For example, with a relatively small amount of codeword shortening, the number of iterations required for a target level of BER performance can be cut in half—thus allowing the decoder to finish decoding in half the time. The decoder, which is a very complex logic circuit or device, can run at high speed. The complexity is related to the parallel functionality, running parallel computations to decode code blocks for high data rates. In addition, when the end of the packet is reached, the remaining section at the end of the transmission is decoded in a constrained amount of time. A subsequent packet can be received very soon after the previous one is finished. This constraint on the decoder adds to the receiver complexity. The methods disclosed herein simplify the decoder, increasing the decoding performance at the end of transmission, thereby reducing the decoder latency.
There is an average decoding rate which occurs during the packet and a peak decoding rate that is required to satisfy the end of transmission constraint. The peak decoding latency, or the peak speed to average speed ratio, can be reduced to decrease the decoder latency.
IEEE 802.11 radios have different modes of operation with different modulations and coding rates, which result in different frame sizes and different symbol sizes. In addition, there are multiple symbols or frames that are transmitted simultaneously. Exemplary embodiments of this algorithm yield an optimum construction for these modes. By reducing the latency of the symbol at the end of the packet, the iterations necessary to decode the packet are reduced and the peak speed of the decoder relative to decoding the last symbol can remain close to the average speed.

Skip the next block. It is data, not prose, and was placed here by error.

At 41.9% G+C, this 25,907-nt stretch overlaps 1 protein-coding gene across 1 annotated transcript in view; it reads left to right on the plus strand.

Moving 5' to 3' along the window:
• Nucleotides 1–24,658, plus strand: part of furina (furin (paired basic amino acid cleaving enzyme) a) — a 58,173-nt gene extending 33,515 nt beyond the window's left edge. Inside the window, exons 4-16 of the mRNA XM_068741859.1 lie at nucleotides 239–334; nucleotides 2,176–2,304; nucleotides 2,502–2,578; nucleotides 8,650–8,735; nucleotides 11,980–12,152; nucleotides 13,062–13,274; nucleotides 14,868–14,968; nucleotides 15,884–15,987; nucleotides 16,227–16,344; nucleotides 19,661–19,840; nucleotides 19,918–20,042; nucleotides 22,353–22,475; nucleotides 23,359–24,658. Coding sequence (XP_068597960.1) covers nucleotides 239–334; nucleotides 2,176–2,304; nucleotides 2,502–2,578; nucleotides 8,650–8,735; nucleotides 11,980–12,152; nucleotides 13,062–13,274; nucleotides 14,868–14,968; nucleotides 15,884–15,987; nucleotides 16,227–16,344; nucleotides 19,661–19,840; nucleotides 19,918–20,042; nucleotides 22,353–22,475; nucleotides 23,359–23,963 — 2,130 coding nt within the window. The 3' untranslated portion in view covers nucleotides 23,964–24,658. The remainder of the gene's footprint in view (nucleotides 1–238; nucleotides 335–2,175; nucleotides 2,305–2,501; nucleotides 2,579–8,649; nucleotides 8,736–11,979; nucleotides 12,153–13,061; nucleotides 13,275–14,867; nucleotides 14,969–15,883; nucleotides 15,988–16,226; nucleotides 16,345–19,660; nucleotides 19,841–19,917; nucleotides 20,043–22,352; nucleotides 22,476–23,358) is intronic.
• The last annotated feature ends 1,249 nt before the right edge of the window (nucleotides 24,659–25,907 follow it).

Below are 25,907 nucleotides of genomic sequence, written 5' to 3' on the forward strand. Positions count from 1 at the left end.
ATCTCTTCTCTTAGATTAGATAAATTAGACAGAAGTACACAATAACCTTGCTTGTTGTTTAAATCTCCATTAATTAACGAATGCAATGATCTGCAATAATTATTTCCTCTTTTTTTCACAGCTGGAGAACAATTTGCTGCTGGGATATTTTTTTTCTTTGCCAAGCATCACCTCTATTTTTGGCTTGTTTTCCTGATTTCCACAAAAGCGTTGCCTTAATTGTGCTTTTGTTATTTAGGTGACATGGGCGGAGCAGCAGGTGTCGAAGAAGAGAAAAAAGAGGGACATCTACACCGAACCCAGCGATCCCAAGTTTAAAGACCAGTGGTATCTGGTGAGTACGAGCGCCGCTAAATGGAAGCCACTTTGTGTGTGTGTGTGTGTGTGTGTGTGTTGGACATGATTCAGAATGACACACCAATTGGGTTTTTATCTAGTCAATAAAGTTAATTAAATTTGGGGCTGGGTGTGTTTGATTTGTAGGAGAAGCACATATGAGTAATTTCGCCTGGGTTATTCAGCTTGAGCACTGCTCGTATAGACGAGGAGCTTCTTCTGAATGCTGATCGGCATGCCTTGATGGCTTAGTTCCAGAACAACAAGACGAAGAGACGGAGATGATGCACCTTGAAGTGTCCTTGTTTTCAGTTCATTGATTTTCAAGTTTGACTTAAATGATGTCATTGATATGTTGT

One goal for exemplary embodiments of a shortening algorithm is for it to be applicable for each packet, independent of the structure and mode of the packet, for both the transmitter and receiver with reduced amount of processing, so that the parameters that are required to construct these packets can be generated at the time of transmission. The packets can also be generated exactly the same way at the time of reception. In this manner, the receiver performs the same algorithm that the transmitter does. The receiver knows what is coming in, in terms of structure, and it can adjust the decoder to handle that particular structure. Each packet and each mode can be different for subsequent transmissions.